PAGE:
Non-Standard Computation Group
Research interests

The Non-Standard Computation Group researches reality-based computing approaches that seek their inspiration from the natural world (mainly biology and physics). It explores new computational paradigms that break the classical computational assumptions.

How might we use real physical and biological systems for computation?

The real world has already provided the inspiration for: novel algorithms, including genetic algorithms, swarm algorithms, and artificial immune systems; novel views of what constitutes a computation, such as complex adaptive systems, and self-organising networks; novel computational foundations, such as quantum computing.

The Group is participating in the quest to produce a fully mature science of all forms of computation, that unifies the classical and non-classical paradigms.

Why are there so few quantum algorithms? How can we find new ones?

How can we use existing ones to solve new problems?

Quantum computing presents one of the most exciting developments for computer science in recent times. Based on quantum physics, it can perform computations that cannot be effectively implemented on a classical Turing machine. It exploits interference, many worlds, entanglement and non-locality. Newer work still is further breaking out of the binary mind-set, with multiple-valued “qudits”, and continuous variables. The subject covers computation, information theory, and communication protocols.

To what extent is the working of biological systems dictated by the physical substrate?

Which parts of the biology are necessary for functioning, which are necessary only because of the particular physical realisation, and which are merely contingent evolutionary aspects?

Reality-based computation has inspired many important techniques in computer science, drawing inspiration from physics (simulated annealing), evolution (genetic algorithms, genetic programming), neurology (artificial neural networks), immunology (artificial immune systems), plant and animal growth (L-systems), social networks (ant colony optimisation), and others.

In the virtual worlds inside the computer, we are no longer constrained by the laws of nature, and can go beyond the precise way the real world works. For example, we can introduce novel evolutionary operators to our genetic algorithms, novel kinds of neurons to our neural nets, and even, as we come to understand the embracing concepts, novel kinds of complex adaptive systems themselves.

Can we find a general theory of reality-based approaches?

Can we use this theory to develop more effective systems inspired by, but not based on, any known real world processes?

Post-classical refinement is needed, to permit quantitative reasoning about all reality-inspired algorithms. We need to understand and predict the global properties that emerge from a collection of local non-specific agents, so that we can we design (refine) systems that have desired emergent properties, and do not have undesired emergent properties. We need to be able to design and implement appropriate algorithms for particular applications, in a rigorous (but possibly non-incremental) way, and to give quantitative description methods that enable rigorous reasoning about the behaviour of the algorithms, such that they can be used reliably in critical applications.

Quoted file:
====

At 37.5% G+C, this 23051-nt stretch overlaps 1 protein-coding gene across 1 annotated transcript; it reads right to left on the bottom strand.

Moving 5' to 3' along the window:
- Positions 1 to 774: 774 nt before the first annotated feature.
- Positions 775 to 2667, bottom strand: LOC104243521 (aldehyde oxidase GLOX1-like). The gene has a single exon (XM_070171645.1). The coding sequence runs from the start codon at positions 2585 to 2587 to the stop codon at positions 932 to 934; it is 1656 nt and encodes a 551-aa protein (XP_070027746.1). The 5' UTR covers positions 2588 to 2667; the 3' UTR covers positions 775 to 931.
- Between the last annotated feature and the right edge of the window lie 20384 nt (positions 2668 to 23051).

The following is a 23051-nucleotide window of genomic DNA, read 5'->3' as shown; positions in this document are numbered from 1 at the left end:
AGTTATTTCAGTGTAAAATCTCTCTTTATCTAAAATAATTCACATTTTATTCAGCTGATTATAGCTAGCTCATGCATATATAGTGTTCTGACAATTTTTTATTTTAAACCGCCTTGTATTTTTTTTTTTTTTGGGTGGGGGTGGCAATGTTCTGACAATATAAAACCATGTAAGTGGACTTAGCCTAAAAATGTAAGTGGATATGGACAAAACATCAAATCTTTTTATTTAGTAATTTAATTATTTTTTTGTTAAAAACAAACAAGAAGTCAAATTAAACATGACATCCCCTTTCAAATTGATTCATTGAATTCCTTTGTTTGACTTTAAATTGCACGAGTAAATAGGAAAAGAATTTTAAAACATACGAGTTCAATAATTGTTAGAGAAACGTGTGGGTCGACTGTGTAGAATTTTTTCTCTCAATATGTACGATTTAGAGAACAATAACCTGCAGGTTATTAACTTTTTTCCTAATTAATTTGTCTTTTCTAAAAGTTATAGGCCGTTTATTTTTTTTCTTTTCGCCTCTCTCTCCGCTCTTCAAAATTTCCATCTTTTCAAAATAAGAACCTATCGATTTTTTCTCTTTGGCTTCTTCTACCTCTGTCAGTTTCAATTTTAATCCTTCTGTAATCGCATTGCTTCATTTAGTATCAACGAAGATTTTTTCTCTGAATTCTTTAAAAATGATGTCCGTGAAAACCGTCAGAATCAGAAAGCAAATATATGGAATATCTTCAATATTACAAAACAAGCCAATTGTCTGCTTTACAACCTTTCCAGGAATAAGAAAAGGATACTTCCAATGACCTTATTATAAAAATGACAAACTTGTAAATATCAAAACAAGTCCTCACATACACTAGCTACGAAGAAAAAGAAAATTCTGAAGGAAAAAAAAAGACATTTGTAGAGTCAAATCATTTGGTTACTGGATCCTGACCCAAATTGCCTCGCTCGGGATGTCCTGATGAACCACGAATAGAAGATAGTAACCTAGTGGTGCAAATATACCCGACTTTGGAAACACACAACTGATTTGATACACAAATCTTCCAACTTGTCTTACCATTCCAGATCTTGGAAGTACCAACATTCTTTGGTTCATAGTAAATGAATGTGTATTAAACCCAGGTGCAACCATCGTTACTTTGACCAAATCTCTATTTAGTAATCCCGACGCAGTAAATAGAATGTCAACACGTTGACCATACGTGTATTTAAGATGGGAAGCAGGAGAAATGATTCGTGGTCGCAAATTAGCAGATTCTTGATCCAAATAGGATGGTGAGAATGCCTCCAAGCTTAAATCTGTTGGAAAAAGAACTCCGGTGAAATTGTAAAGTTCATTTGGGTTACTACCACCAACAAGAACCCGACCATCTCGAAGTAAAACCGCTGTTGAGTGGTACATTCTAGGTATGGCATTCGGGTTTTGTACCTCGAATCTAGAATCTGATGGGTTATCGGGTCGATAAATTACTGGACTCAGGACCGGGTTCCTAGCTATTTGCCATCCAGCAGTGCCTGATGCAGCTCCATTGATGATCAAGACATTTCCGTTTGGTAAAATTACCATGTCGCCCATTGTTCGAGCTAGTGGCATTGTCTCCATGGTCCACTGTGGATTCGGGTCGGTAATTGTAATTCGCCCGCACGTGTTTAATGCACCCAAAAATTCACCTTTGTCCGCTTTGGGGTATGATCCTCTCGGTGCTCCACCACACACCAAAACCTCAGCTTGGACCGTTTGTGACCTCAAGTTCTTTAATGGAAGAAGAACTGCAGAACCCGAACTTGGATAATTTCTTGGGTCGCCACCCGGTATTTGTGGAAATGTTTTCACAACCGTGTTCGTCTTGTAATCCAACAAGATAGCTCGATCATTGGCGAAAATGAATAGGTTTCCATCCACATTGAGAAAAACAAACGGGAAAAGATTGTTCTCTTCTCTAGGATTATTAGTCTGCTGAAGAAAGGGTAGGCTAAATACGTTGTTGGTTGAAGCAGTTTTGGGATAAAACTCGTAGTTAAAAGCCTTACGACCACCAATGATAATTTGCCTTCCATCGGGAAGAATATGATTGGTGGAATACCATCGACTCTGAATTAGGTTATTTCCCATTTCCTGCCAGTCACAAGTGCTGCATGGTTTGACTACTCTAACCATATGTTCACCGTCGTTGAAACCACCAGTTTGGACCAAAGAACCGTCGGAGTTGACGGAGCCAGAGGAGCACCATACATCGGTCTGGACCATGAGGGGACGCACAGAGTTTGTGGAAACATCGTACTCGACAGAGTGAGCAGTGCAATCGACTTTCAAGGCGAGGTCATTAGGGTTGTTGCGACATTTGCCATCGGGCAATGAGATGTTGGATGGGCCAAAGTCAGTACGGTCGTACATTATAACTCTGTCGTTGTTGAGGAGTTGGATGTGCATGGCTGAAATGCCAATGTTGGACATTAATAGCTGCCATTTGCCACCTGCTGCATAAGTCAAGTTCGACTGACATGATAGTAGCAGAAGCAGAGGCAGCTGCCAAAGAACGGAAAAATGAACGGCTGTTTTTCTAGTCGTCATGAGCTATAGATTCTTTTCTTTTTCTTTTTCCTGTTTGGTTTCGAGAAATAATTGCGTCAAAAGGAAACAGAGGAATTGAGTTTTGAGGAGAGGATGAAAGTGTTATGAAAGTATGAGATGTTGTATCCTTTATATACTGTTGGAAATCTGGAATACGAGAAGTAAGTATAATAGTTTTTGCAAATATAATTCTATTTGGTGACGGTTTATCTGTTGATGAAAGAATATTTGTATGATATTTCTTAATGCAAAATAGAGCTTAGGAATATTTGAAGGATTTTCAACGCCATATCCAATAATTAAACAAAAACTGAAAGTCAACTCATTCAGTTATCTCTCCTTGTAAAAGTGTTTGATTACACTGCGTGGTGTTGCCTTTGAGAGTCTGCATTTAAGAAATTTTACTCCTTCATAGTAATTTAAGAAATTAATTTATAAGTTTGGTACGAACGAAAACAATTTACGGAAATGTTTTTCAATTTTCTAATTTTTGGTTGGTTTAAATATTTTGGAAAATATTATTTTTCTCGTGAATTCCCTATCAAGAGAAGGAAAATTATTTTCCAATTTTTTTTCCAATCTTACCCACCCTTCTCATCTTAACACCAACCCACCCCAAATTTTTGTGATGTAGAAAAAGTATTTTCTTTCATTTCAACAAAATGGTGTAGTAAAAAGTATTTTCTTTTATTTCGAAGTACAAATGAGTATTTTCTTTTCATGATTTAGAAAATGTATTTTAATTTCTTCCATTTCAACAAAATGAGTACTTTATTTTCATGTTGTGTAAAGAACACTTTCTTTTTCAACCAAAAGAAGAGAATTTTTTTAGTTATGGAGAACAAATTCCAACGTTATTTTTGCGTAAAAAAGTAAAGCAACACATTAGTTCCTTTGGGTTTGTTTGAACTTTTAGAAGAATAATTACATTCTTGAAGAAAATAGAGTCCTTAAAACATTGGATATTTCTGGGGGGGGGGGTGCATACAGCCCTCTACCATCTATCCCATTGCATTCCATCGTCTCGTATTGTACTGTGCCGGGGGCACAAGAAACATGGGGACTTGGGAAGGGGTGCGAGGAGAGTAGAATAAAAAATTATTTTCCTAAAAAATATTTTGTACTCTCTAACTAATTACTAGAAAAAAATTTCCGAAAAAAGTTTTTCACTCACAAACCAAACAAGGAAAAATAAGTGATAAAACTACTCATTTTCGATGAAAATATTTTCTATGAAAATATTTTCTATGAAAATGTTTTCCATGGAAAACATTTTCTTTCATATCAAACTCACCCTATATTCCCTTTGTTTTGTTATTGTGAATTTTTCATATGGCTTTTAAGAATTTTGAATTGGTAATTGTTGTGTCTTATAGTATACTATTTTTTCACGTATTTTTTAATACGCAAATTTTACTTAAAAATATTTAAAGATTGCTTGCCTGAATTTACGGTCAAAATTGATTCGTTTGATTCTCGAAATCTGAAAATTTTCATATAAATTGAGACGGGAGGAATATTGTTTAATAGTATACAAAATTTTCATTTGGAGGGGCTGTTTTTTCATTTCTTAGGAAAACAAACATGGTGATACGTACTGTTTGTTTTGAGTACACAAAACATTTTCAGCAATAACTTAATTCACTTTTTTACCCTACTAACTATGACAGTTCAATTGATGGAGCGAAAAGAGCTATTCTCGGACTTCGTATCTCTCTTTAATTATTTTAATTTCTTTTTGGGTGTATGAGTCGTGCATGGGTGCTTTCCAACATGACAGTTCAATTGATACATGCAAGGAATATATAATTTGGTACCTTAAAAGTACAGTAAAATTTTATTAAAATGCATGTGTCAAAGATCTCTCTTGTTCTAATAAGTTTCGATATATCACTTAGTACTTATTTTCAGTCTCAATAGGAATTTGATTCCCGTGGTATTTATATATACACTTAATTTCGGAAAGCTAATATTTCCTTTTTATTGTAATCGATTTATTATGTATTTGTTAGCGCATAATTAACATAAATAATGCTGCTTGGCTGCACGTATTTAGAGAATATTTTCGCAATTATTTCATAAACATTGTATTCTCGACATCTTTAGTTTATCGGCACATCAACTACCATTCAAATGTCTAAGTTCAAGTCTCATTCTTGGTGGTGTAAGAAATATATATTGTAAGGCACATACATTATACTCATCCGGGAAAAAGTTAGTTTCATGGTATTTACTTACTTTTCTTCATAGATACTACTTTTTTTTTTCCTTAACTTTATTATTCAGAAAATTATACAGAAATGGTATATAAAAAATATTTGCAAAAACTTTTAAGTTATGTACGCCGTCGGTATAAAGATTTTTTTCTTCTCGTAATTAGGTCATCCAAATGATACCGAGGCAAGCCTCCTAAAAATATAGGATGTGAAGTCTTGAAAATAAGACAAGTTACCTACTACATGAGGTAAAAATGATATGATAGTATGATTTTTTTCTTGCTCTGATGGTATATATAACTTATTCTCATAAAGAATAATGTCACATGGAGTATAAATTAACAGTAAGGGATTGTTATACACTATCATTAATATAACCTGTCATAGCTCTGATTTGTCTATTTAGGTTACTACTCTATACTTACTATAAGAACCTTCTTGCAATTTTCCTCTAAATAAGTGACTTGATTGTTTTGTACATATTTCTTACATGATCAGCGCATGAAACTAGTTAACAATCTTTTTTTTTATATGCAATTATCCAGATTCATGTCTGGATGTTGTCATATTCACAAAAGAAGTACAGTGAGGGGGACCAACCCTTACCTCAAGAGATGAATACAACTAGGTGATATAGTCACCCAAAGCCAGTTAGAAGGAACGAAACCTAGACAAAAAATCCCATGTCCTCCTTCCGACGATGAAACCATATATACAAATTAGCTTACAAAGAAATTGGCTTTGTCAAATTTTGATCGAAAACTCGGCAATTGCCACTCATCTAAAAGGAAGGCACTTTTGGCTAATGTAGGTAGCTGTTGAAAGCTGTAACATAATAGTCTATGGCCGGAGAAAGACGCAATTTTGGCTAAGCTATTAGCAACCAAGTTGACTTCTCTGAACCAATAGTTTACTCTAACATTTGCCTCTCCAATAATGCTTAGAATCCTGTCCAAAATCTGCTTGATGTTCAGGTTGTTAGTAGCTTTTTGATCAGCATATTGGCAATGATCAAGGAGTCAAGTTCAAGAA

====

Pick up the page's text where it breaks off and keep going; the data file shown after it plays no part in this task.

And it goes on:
What are the computational limits to what we can simulate?
Massive parallelism, as seen in cellular automata, and agent systems, and as realised in FPGAs, is needed to effectively implement many of these reality-based algorithms.

How can trajectory observations be used to give useful information? What observations are feasible, and useful?
Computational trajectories, measured as a program is executing, are a computational resource in their own right. Logical trajectories, tracing the path through the logical state space, and physical trajectories, measuring physical changes during execution, are both valuable.

What are the various attractors of a dynamical computation? How can we encourage the system to move to a “better” attractor?
Dynamic reaction networks can exhibit the emergent complexity, complex dynamics, and self-organising properties of many far-from-equilibrium systems. These systems, and others, can self-organise into regions “at the edge of chaos”, neither too ordered nor too random, where they can perform interesting computations. There are many dynamic network models that occur in biological and social systems: autocatalytic networks, genomic control networks, dynamical neural networks and cytokine immune networks, ecological food webs, etc. Realistic models of such networks need a pragmatic theory of dynamic, heterogeneous, unstructured, open networks

How can we hold a system at the edge of chaos to perform useful computations? How can we make it self-organise to the edge?
Open dynamical systems includes the full consideration of computation as a dynamical process, computation at the edge of chaos, including its fundamental capabilities, and designed emergence. We need to know the fundamental properties of such systems. We need to understand the events that can open up new kinds of regions of phase space to a computation. And we want to design, and predict the effect of, interventions (adding new things, or removing things) to the system.

How can we predict and design emergent properties?
Agent systems are an example of dynamical networks: they comprise masses of simple agents, interacting with each other and with the environment, resulting in various emergent properties. The ultimate agents are physical nanotech assemblers, interacting to construct macroscopic artefacts.